Perhaps a slightly gruesome subject but it is a story which is fascinating. Little Marie was born in Strasbourg in 1761 – sadly losing her father who was killed in the Seven Years War when she was just a baby. She and her mother moved to Switzerland where Marie’s mother became a housekeeper to a well known doctor who also made wax anatomical models.These were used for teaching purposes. He moved later to Paris taking them with him, where Marie grew up learning how to make wax portraits. By 1776, Marie was his full time assistant and was already proficient in both sculpture and her own wax work portraits; from Voltaire, Rousseau to Benjamin Franklin and even Napoleon. She then made death masks of people who had been guillotined, some of whom she had claimed to be friends.Those were Marie Antoinette, Jean -Paul Marat and Robespierre of the French Royal Court.When her benefactor/doctor died, he left his entire collection of waxworks to her. She married a civil engineer called Tussaud and subsequently had a still born daughter and two sons. By the early 1800’s when peace treaties in Europe allowed people to travel freely, she was invited to London to exhibit her works. With an events producer named Paul Philidor and  travelling in both the UK and Ireland, with one of her young sons, she worked very hard to establish herself. The tragedy of recurring conflicts between France and Britain though made it hard to return to France and her family. Many years would follow before she would see them again. By the age of 74, having worked and travelled tirelessly, she rented out a room in Baker Street in London, where she would have a permanent exhibition, that would eventually become the famous Madame Tussauds with the popular attraction of the Chamber of Horrors. This depicted the French Revolution and its murders. To mark the Coronation of Queen Victoria in 1838 she  made a waxwork of her, showing her remarkable talents and also business sense.When she died at 88 her business was successfully taken over by her children and grandchildren. It now has replicas throughout the world which is an amazing achievement. Bravo Madame Tussaud.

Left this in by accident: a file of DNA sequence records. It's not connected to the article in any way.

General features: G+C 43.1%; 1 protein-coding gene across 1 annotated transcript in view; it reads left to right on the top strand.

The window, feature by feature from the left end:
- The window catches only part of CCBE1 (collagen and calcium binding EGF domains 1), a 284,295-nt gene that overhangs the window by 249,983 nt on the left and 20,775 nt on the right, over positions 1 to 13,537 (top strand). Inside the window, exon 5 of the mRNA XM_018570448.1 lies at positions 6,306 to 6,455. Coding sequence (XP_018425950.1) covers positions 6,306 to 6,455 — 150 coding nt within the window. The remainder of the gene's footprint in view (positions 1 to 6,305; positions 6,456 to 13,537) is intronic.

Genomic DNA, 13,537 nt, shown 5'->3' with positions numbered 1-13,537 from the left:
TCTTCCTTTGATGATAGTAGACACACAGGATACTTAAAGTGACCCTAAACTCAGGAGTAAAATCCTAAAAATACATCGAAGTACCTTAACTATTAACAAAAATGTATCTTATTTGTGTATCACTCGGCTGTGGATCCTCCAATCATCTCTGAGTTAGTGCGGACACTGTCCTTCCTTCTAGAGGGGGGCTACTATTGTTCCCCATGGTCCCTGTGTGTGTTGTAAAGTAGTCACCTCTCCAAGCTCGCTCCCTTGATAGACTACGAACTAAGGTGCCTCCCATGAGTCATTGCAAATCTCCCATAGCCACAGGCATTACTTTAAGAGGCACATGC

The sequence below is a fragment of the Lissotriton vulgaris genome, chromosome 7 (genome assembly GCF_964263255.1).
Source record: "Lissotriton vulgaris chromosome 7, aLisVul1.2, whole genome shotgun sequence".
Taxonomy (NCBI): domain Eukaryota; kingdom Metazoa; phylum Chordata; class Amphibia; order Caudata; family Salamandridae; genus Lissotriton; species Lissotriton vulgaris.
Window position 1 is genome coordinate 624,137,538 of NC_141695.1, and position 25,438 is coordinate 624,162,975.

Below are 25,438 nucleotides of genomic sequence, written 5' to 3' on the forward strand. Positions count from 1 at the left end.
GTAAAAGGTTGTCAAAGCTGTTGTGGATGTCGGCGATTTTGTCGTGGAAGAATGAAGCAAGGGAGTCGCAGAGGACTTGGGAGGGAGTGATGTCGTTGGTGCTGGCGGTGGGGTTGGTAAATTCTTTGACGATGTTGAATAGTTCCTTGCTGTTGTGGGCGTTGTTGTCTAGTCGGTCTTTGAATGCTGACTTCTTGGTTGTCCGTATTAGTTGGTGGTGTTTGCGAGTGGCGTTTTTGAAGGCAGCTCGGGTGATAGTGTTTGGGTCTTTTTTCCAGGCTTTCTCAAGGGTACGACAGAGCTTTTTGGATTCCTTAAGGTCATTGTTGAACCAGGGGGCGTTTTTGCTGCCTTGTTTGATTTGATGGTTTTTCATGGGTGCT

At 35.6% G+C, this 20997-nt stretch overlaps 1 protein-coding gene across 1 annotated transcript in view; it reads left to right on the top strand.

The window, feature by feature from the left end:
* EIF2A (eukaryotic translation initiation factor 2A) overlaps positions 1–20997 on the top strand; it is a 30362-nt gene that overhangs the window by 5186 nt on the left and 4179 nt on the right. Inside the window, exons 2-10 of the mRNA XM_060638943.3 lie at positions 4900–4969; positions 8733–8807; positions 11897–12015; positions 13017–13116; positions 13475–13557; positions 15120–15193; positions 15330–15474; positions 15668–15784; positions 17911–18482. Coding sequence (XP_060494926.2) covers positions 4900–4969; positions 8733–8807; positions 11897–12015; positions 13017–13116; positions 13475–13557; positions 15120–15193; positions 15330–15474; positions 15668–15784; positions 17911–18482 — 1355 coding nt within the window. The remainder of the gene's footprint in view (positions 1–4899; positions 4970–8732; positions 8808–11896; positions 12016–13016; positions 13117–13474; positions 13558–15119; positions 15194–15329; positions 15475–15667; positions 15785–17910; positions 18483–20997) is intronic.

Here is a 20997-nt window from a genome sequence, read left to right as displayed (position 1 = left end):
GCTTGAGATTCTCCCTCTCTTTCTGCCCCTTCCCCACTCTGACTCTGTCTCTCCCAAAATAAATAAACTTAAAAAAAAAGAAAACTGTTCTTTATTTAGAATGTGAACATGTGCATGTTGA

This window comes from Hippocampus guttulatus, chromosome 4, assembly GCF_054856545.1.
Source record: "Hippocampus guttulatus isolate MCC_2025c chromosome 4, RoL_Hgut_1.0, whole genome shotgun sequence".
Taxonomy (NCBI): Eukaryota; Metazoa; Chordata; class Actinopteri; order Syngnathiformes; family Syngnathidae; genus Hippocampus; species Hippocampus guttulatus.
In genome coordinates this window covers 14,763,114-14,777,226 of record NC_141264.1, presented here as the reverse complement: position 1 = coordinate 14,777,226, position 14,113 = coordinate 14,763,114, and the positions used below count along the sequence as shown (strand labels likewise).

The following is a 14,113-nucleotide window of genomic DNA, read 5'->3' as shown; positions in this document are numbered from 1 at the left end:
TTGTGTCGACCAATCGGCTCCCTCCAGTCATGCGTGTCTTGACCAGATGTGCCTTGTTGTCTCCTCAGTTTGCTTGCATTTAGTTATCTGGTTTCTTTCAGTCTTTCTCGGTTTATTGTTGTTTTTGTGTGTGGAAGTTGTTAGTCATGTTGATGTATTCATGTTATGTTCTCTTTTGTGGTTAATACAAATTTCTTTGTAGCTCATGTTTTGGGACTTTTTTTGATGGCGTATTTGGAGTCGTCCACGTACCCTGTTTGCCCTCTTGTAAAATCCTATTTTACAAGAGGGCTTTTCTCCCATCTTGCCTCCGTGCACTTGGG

The French Challenge